• Moderators

    @AnneRanch said in AI challenge...anybody?:

    I did not intended to start discussion about how to post, however find it interesting discussion.

    The ideas and concepts behind "how to run a good forum" are interesting and complex indeed.

    Somehow I feel it would benefit to have a separate forum to openly preset stuff like that to the newcomers.

    By "Preset", do you mean like a "template" where users fill in labelled sections? That's a pretty good idea.

    Some projects like Inkscape do this. When you start to post a new bug report, you get a template to fill out (https://gitlab.com/inkscape/inkscape/-/issues ):

    <!-- Please report new issues at https://inkscape.org/report; this tracker is for staff-confirmed issues only.
         See our full bug reporting guidelines at https://inkscape.org/contribute/report-bugs/ -->
    
    #### Steps to reproduce:
    <!-- Describe what you did (step-by-step) so we can reproduce: -->
    
    - open Inkscape
    - ...
    
    #### What happened?
    
    ...
    
    #### What should have happened?
    
    ...
    
    #### Inkscape Version and Operating System:
    
    - Inkscape Version: ... <!-- (run inkscape -V or copy from Help → About Inkscape, top right) -->
    - Operating System: ...
    - Operating System version: ...
    
    <!-- Example file:
    Attach a sample file (or files) highlighting the issue, if appropriate. -->
    

    I know there are stickies etc but if newcomer is aware of place where "how to communicate" is discussed it could be beneficial to all.

    Plenty has already been discussed already (for example, "How to Ask Good Coding Questions That Get Great Answers": https://zellwk.com/blog/asking-questions/ )

    Unfortunately, many people don't read, as @jsulm mentioned.

    Putting people on the spot for bad communication is not a great idea.

    How would you handle a situation where someone asks you for help but doesn't provide details when requested and doesn't put effort into trying to solve the problem?

    Of course the "you can lead the horse to the water but you cannot make him drink " applies here .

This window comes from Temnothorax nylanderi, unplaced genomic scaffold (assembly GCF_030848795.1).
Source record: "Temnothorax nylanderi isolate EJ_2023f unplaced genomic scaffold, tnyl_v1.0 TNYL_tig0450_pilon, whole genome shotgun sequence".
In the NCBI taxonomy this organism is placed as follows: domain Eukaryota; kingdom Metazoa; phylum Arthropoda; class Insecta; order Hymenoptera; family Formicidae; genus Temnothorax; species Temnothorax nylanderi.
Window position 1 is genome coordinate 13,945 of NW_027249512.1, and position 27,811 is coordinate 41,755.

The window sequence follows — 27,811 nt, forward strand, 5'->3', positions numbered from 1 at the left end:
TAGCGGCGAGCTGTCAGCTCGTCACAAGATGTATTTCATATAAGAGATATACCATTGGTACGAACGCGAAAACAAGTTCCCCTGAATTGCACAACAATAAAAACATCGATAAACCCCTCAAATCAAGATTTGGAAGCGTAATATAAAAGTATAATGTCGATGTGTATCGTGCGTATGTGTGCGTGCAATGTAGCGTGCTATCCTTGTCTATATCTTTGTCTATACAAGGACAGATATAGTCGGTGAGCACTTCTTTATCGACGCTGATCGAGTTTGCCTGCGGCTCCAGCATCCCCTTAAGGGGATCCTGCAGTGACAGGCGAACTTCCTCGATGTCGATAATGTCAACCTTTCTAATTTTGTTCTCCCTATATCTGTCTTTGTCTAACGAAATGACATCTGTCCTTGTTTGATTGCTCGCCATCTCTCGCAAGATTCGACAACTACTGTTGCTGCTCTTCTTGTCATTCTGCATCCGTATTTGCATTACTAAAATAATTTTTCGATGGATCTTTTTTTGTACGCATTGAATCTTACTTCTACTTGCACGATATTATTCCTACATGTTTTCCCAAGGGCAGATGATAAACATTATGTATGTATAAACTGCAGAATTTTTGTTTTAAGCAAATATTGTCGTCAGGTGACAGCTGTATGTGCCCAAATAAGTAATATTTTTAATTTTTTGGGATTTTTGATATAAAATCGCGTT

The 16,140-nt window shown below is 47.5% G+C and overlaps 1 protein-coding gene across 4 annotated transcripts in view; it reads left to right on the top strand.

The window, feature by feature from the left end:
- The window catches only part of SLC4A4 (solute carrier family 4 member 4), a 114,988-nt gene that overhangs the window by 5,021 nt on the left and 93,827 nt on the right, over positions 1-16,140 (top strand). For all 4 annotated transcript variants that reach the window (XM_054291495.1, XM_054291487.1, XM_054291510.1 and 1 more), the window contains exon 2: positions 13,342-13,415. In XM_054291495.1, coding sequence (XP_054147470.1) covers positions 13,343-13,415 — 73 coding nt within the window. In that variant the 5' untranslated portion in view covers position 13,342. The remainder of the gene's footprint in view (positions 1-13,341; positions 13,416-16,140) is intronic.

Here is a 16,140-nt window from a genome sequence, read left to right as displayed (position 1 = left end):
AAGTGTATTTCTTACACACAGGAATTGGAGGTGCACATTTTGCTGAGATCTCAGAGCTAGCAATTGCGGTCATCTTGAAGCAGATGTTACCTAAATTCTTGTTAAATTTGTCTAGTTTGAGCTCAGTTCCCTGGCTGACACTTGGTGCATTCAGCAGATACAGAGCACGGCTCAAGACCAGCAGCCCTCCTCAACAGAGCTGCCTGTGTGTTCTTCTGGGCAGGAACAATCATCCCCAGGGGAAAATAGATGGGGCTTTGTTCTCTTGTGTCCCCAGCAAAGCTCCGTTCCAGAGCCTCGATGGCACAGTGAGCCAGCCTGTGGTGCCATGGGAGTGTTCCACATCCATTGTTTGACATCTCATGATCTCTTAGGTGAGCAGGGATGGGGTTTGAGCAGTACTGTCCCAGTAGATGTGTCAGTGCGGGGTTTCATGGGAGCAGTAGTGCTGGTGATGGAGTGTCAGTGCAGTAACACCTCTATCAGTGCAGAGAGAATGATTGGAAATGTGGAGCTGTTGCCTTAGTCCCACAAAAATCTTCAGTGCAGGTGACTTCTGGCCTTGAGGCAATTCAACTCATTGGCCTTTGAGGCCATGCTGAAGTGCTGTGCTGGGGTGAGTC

Definitely.

    I also strive to "teach a man to fish" instead of "give a man a fish". There is no point in me writing a solution if the asker just copies and pastes the code without understanding it.



  • @JKSH said in AI challenge...anybody?:

    @AnneRanch said in AI challenge...anybody?:

    I did not intended to start discussion about how to post, however find it interesting discussion.

    The ideas and concepts behind "how to run a good forum" are interesting and complex indeed.

    Somehow I feel it would benefit to have a separate forum to openly preset stuff like that to the newcomers.

    By "Preset", do you mean like a "template" where users fill in labelled sections? That's a pretty good idea.

    Some projects like Inkscape do this. When you start to post a new bug report, you get a template to fill out (https://gitlab.com/inkscape/inkscape/-/issues ):

    <!-- Please report new issues at https://inkscape.org/report; this tracker is for staff-confirmed issues only.
         See our full bug reporting guidelines at https://inkscape.org/contribute/report-bugs/ -->
    
    #### Steps to reproduce:
    <!-- Describe what you did (step-by-step) so we can reproduce: -->
    
    - open Inkscape
    - ...
    
    #### What happened?
    
    ...
    
    #### What should have happened?
    
    ...
    
    #### Inkscape Version and Operating System:
    
    - Inkscape Version: ... <!-- (run inkscape -V or copy from Help → About Inkscape, top right) -->
    - Operating System: ...
    - Operating System version: ...
    
    <!-- Example file:
    Attach a sample file (or files) highlighting the issue, if appropriate. -->
    

    I know there are stickies etc but if newcomer is aware of place where "how to communicate" is discussed it could be beneficial to all.

    Plenty has already been discussed already (for example, "How to Ask Good Coding Questions That Get Great Answers": https://zellwk.com/blog/asking-questions/ )

    Unfortunately, many people don't read, as @jsulm mentioned.

    Putting people on the spot for bad communication is not a great idea.

    How would you handle a situation where someone asks you for help but doesn't provide details when requested and doesn't put effort into trying to solve the problem?

    Of course the "you can lead the horse to the water but you cannot make him drink " applies here .

    Definitely.